Sun. May 22nd, 2022

This week, I spoke to Michael Rubinthe billionaire founder of sports merchandiser Fanatics, for an upcoming piece. Now valued at $ 27bn following a $ 1.5bn funding round backed by investors including the National Football League, Joe Tsai‘s Blue Pool Capitaland the Qatar Investment Authority, Fanatics is also diversifying into digital collectible tokens. What stood out to me most, though, is that Rubin does not just partner with leagues and players to sell their merchandise – he convinces them to buy into his company too. That’s one way of aligning incentives.

In this week’s edition, we take you to Augusta, where The Masters golf tournament is in full swing and fans flocked around Tiger Woods as he lit up the course with his latest against-the-odds comeback. We also analyze the politics of regulating UK football and why there’s still time for the industry to push back against the government’s plans. Do not forget to write to us at

Do read on – Samuel Agini, sports business reporter.

Tiger lights up Masters with Saudi golf poised

US Masters: a roar of approval © AP

To get a sense of what Tiger Woods means to golf, just consider the PGA Tour‘s “player impact program”.

Introduced last year, it’s a $ 40mn prize fund for players who “positively move the needle”, for instance through special media and other promotional activities.

Despite playing just one tournament in 2021, Tiger won the inaugural PiPfinishing above younger stars such as Rory Mcllroy, Jordan Spieth and Bryson DeChambeau to collect the top prize of $ 8mn.

Even after an enforced hiatus after he sustained serious leg injuries in a car accident last year, Wood’s latest comeback at The Masters, one of the sport’s major tournaments, is a boon to golf’s establishment.

While the PGA Tour does not organize the Masters, the tournament represents the establishment and tradition of golf.

Simply tweeting that he was heading to Augusta for practice generated more than 100,000 likes and 10,000 retweets. As former world number one Lee Westwood quipped: “Well just like that @TigerWoods seals the 2022 PiP”, followed by a series of laughing emojis.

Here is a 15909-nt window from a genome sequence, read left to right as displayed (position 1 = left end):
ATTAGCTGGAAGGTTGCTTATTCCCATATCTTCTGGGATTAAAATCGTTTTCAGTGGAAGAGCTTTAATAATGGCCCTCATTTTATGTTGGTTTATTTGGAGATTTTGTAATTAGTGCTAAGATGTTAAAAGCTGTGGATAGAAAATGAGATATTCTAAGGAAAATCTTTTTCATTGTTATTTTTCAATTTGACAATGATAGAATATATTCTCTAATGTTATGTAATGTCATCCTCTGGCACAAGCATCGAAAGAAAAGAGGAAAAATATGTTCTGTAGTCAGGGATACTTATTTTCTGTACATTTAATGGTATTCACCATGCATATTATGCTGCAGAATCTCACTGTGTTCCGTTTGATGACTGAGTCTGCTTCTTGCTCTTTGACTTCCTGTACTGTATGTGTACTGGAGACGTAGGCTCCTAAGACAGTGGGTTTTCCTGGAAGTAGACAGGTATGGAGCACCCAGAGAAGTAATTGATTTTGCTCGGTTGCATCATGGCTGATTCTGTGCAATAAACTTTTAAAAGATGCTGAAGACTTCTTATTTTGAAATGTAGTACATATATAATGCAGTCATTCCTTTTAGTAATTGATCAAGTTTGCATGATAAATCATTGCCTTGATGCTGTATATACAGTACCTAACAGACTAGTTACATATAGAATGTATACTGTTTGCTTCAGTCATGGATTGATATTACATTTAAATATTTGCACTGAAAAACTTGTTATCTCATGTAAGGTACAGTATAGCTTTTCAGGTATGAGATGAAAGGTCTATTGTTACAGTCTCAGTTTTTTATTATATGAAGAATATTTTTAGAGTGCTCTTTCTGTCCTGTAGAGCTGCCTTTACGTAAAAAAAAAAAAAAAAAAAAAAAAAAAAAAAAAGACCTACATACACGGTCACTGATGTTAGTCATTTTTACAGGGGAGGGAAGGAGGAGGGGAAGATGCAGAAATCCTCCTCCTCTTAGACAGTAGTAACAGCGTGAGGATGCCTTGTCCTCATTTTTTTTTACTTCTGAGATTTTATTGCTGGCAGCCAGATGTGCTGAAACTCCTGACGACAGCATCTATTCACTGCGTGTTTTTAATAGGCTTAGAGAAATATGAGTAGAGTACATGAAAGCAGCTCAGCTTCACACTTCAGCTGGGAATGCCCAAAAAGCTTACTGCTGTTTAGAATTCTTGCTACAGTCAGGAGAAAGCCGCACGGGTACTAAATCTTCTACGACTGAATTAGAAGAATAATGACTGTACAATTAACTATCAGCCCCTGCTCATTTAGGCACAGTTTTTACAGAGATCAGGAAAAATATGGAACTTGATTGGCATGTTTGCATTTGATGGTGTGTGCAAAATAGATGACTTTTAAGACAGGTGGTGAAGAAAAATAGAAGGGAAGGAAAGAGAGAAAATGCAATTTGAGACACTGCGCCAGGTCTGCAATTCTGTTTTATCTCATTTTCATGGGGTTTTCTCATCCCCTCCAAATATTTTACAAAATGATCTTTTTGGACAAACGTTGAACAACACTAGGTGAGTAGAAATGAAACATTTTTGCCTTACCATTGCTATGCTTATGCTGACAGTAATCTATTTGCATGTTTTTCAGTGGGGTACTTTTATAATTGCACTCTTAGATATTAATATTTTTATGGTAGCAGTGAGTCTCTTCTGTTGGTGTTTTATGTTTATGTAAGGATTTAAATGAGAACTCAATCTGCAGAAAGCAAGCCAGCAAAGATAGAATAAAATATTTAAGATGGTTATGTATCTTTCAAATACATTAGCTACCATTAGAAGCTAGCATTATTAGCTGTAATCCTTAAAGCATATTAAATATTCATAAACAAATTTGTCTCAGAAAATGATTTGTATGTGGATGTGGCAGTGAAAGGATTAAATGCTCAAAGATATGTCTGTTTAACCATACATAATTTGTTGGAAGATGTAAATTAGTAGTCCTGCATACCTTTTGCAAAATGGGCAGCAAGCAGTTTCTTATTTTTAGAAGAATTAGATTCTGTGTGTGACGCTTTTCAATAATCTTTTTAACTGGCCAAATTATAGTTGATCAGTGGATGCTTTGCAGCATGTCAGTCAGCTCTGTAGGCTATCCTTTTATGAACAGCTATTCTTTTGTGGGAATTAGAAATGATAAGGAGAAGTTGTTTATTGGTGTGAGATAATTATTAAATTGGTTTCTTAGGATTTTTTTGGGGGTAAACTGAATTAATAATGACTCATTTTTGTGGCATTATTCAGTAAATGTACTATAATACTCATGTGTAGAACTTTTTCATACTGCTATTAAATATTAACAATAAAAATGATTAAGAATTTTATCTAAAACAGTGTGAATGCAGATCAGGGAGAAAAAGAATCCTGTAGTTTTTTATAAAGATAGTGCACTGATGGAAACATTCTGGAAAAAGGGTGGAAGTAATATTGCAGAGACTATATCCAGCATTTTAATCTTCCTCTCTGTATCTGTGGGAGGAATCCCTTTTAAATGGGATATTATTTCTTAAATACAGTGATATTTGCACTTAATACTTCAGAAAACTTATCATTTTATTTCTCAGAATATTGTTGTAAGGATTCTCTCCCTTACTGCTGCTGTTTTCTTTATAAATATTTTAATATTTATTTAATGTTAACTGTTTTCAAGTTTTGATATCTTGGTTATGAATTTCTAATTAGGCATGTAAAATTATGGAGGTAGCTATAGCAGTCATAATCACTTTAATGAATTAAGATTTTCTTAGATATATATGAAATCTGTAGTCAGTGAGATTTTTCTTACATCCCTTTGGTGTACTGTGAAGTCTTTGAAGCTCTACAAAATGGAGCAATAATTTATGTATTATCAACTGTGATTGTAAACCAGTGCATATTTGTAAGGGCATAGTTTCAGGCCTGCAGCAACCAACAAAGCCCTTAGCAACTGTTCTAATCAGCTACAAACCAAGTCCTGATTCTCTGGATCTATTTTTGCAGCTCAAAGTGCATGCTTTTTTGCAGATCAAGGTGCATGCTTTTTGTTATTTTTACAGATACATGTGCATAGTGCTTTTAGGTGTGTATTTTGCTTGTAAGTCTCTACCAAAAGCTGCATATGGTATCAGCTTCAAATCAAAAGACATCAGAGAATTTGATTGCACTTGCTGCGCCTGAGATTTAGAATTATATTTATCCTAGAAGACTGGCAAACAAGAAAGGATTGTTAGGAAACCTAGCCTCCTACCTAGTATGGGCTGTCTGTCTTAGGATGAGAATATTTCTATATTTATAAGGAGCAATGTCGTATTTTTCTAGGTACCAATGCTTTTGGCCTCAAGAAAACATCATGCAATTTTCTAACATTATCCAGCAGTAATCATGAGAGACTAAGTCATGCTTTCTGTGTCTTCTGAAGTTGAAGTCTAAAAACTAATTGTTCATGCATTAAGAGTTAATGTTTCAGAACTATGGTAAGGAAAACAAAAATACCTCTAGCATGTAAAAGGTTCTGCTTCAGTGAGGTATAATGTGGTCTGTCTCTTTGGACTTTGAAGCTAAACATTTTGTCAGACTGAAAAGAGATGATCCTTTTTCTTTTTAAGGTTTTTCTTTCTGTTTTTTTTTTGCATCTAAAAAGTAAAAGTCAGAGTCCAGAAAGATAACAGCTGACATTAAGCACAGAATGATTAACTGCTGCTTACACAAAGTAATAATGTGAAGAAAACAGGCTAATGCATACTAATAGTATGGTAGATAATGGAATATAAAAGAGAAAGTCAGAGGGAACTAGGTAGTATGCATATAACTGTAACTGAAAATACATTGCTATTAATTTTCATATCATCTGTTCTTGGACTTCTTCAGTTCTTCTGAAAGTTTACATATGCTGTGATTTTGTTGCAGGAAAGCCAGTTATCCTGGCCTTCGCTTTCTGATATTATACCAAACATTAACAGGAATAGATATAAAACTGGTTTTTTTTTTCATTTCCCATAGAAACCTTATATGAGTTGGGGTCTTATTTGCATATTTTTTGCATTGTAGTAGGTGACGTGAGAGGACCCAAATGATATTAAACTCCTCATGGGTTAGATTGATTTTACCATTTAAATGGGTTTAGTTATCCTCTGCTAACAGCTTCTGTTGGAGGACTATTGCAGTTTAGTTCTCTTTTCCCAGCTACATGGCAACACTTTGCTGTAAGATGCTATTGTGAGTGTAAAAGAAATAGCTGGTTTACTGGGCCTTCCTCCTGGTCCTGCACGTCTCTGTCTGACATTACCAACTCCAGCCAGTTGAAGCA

Wood’s return is important beyond the social media likes and television ratings. Golf is at a critical juncture.

The PiP itself was widely seen as a move by the PGA Tour to keep the world’s top players sweet, as Saudi Arabia’s Public Investment Fund bankrolls rival events through its majority-owned LIV Golf Investmentsrun by former world number one Greg Norman.

As well as pumping $ 300mn into the Asian Tour, LIV has confirmed plans for what’s colloquially referred to in golf circles as the Saudi Golf League.

Which brings us to one star who’s notable by his absence from the Masters: Phil Mickelson.

The winner of last year’s PGA Championshiphis sixth major trophy, is on a break after incendiary comments that provoked outrage in the sport and beyond.

Despite dubbing the Saudis “scary motherfuckers”, Citing the country’s human rights record, Mickelson was open about his goal of using LIV’s arrival on the scene to squeeze more cash from the PGA Tour.

Reminder: the PGA Tour subsequently confirmed that Mickelson earned $ 6mn as a runner-up to Tiger in the PGA Tour’s PiP.

In the meantime, LIV is playing the long game, seeding what is effectively the Saudi Golf League with $ 400mn to attract the world’s top players to events that will include a team-based format. The launch is scheduled for June.

Though LIV maintains its schedule will not compete with the Masters or other golf majors, Wood’s choice of comeback venue is symbolically powerful at a critical stage for the future of the sport.

Nadine Dorries: policing football © UK Parliament / Reuters

English football is at the center of another political battle.

This week, the FT revealed that the UK government plans to introduce an independent regulator to the country’s most popular sport.

The Football Associationthe domestic governing body, would prefer that regulator to sit within its walls, an idea that has gained support at the Premier LeagueEurope’s richest football division by revenues.

But culture secretary Nadine Dorries has put football on notice, warning that a regulator will be in place before the UK’s next general election in 2024.